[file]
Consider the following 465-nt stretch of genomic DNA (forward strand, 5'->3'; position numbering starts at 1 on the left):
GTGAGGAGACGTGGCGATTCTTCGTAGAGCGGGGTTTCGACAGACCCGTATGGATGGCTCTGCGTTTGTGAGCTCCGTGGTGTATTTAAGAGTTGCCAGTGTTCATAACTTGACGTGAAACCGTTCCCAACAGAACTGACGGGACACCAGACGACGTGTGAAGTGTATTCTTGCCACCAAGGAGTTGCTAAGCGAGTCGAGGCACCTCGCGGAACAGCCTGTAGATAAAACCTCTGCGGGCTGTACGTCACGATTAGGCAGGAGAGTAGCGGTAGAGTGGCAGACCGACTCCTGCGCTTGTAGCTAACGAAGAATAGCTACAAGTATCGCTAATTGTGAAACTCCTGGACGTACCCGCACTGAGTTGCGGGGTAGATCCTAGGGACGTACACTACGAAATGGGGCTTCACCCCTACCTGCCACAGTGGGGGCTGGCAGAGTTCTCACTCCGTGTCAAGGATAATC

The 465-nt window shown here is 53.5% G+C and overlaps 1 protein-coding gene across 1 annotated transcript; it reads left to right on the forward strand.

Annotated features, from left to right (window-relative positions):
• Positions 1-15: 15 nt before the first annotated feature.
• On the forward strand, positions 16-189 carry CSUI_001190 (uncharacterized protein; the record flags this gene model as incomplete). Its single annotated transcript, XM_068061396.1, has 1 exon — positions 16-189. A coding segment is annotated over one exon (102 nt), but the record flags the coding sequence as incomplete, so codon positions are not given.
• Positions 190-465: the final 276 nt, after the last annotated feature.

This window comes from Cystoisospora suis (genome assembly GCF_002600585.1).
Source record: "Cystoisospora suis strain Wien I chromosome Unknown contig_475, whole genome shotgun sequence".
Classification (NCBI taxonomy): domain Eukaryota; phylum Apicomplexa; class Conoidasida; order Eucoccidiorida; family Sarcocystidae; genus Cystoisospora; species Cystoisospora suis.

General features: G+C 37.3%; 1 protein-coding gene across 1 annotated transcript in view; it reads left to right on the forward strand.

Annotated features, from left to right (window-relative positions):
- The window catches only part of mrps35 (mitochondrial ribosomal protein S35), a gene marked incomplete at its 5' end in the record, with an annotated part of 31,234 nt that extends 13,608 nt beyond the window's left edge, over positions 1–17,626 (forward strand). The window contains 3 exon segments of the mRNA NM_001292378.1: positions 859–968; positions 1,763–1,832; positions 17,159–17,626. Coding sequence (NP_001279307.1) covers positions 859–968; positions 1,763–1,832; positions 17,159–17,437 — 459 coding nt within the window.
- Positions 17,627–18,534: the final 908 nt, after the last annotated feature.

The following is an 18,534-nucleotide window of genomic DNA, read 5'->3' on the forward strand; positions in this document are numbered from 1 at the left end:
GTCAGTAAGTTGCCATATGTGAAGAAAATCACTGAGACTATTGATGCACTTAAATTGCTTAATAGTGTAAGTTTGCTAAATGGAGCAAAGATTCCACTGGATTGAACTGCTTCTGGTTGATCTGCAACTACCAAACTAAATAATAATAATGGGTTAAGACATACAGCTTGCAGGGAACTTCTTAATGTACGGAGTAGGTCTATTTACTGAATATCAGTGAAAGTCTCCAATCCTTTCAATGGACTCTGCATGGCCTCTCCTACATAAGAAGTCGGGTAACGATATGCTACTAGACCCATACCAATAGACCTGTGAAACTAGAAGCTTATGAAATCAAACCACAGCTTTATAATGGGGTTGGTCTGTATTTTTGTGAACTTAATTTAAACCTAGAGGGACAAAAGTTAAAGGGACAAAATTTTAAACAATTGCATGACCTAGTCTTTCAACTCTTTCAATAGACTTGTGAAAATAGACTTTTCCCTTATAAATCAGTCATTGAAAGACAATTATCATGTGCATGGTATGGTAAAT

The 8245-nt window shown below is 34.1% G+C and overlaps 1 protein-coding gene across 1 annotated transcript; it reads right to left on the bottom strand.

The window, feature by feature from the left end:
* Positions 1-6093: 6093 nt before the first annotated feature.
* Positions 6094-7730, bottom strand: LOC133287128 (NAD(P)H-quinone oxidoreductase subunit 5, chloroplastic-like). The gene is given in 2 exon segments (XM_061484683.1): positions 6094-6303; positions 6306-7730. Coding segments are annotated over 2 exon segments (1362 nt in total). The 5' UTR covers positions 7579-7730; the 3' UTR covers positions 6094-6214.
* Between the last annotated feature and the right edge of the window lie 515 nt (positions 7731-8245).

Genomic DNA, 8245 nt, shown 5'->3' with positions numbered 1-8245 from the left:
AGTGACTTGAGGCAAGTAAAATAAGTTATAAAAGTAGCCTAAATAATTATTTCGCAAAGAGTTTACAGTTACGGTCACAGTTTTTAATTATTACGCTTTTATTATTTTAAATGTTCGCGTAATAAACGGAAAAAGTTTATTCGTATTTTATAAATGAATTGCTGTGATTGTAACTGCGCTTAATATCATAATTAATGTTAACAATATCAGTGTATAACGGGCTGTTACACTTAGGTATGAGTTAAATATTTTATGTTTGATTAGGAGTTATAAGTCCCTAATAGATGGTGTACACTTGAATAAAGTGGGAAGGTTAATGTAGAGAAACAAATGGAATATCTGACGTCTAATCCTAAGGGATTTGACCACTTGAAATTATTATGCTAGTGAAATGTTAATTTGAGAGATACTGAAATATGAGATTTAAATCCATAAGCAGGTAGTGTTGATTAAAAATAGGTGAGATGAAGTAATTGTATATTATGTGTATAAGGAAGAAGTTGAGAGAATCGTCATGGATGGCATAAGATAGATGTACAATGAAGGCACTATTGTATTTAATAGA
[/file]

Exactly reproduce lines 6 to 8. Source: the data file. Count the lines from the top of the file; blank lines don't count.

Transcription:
• On the forward strand, positions 16-189 carry CSUI_001190 (uncharacterized protein; the record flags this gene model as incomplete). Its single annotated transcript, XM_068061396.1, has 1 exon — positions 16-189. A coding segment is annotated over one exon (102 nt), but the record flags the coding sequence as incomplete, so codon positions are not given.
• Positions 190-465: the final 276 nt, after the last annotated feature.

This window comes from Cystoisospora suis (genome assembly GCF_002600585.1).